People that aren’t me seem to think that running and beer go together. I first discovered this at 18 when I ran my first marathon. Instead of a water station at mile 23, it was a beer station. Although this would have been a golden opportunity for my under-aged self to score some free alcohol, I was not remotely interested in drinking warm beer when I still had 3.2 more miles to run.
Several years later I discovered the international Hash House Harriers, aka “Drinkers with a Running Problem.” The international club is known for bestowing it’s member with (extremely) inappropriate nicknames and partaking in drunken singalongs after running through mud and ditches. Again, not interested.
I just can’t build up a strong desire for beer after a run, no matter how hot the run or how cold the beer. I’d seriously rather have a warm Diet Pepsi. Or water. Call me boring.
Don’t get me wrong, I’m not advocating a sobriety lifestyle. Drinking alcohol is fabulous. I love wine at Italian restaurants, especially if cheese is involved. Amaretto sours are my go-to-drink when I need to stay alert throughout the night. I don’t think I could play bingo without two shots of tequila and a bag of Doritos, and I can totally get behind drinking beer at bars and baseball games and camping trips and whenever I’m having a hamburger.
But after running? I’m sorry, but how can anything beat a water?
So here in Denver people love running clubs and drinking beer. Again, these two activities are intertwined. It is quite typical here for running clubs to meet at bars, go off and run, and then return and drink. I love the concept and don’t want to miss out, so I just eat instead of drink after the run. Here are a group-runs-at-bars that I’ve been frequenting:
A large group of runners meet at the Irish Snug every Thursday for a run. To get in on the action, sign up online to join the “official” list. Around 6ish, meet underneath the Snug (at the entrance on Marion, not Colfax), sign in again (because once you’ve reached a certain amount of runs you get a free t-shirt), and find some people to run with. Snug Runners do not start off as one group, so you have to make friends there to go running with. (Like me! Leave a comment if you want to join me and my group.)
The 3.5 mile loop is an easy one, through Cheeseman Park and past the Denver Botanical Gardens before heading back to Colfax and the Snug. After the race you can join the masses for free spaghetti or grab a table with friends. The food is nothing special, but the salads and burgers are acceptable.
Highland Tap Run
Meet your fellow runners at the very back of this bar on Wednesday nights to sign in. Then head outside to stand by the fire to warm up before the start. At 6:30 everyone starts off at once, but the pack does tend to thin out after the first mile. This run goes through Confluence Park, LoDo, past Coors Field, and back up 32nd to the bar. The word UP is used purposefully. The last mile is basically a LOOOONG hill. It’s not too steep, but it is never-ending.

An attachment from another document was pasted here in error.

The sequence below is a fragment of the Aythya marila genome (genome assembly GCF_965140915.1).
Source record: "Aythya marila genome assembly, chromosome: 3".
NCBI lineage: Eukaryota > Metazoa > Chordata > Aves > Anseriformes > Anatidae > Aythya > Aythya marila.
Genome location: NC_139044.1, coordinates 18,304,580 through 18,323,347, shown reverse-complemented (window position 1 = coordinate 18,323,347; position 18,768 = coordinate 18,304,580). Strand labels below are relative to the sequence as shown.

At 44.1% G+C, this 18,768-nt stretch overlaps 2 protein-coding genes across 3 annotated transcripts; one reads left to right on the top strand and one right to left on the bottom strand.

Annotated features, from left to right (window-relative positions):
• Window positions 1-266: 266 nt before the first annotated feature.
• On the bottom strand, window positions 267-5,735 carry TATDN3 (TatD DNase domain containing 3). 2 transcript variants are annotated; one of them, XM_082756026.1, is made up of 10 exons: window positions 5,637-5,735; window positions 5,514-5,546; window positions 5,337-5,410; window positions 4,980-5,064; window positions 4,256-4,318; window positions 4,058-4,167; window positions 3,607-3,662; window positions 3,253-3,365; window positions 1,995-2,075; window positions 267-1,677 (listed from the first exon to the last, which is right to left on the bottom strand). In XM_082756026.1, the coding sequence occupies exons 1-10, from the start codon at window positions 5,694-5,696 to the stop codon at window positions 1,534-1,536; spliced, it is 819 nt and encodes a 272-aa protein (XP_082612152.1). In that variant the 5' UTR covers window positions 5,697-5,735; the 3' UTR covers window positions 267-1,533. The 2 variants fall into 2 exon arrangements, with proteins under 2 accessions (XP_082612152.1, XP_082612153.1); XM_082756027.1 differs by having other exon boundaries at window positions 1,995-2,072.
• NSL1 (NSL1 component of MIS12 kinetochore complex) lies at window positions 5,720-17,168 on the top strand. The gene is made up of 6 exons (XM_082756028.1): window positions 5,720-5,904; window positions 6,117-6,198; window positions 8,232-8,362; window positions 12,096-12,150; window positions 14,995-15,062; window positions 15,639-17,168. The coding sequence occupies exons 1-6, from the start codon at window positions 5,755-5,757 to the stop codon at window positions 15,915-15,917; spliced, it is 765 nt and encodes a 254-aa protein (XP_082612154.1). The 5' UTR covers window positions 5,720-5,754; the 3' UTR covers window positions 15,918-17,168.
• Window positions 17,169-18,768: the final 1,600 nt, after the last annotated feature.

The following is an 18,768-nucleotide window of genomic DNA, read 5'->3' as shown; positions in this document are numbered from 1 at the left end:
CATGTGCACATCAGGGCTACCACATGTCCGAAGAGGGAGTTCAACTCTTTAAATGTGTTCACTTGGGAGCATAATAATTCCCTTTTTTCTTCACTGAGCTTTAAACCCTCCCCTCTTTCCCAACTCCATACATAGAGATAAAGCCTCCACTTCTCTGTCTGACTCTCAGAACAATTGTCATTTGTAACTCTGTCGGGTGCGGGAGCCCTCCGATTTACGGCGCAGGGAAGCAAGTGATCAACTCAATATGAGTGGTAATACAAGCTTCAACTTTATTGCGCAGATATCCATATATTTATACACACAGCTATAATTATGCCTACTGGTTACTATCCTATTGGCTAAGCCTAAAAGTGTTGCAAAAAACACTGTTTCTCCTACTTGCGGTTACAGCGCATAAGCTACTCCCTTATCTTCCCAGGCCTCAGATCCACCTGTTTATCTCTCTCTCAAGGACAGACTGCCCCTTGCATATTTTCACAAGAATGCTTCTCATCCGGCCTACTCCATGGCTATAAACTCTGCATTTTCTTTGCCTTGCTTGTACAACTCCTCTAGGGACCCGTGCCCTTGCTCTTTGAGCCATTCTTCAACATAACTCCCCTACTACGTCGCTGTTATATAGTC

The bar gets pretty crowded after the run, but I hear the beer here is top notch. I’m all about their macaroni and cheese though. It is creamy and so delicious that you can tell you are ingesting approximately 200 calories per bite – more if you get it with the bacon. I think you would have to do the 3.5 mile run several times over to cancel out the macaroni and cheese. But it’s worth it.
The only problem with attending these runs that meet in bars occurs if you happen to get your days mixed up. On Wednesday I accidentally headed to my Thursday night bar. Naturally I was in full-on running getup and paraded though the bar looking like a complete dork before I realized that I was there on the wrong day. However, Denver’s ultra-casual dress code standards made this mix-up only embarrassing as opposed to mortifying. I don’t even want to think about showing up at a bar on the Vegas Strip in running clothes.
Rocky Mountain Road Runners Club
The last running club I’ve joined up with is the Rocky Mountain Road Runners. I was thinking that this club would not meet the beer theme, but alas, the post race hangout was at Platte River Bar and Grill. Wherein people were drinking with gusto at 10am on a Sunday morning.
This is not a meet-up-and-run club, rather they sponsor monthly races as a club. Each race is $10, or you could join the club for a $35 yearly fee. (Discounts are available for households joining together, student runners, and those who are willing to volunteer during races). However, the group does also meet up and group for fun on Wednesday nights.
The races put on by RMRR are a little different. They all have staggered starts, so the slowest runners begin first, and others begin according to their estimated finish time. The idea is that everyone finishes together and anyone (even the slowest runner) has a chance at winning the race. Prizes are given out to winners over food and drinks after each race, and the camaraderie here is infectious.
So even for though I don’t enjoy a post-run-beer, I am loving Denver’s group bar runs. Provided I show up to the right bar on the right night.
Cheers! And Happy Running!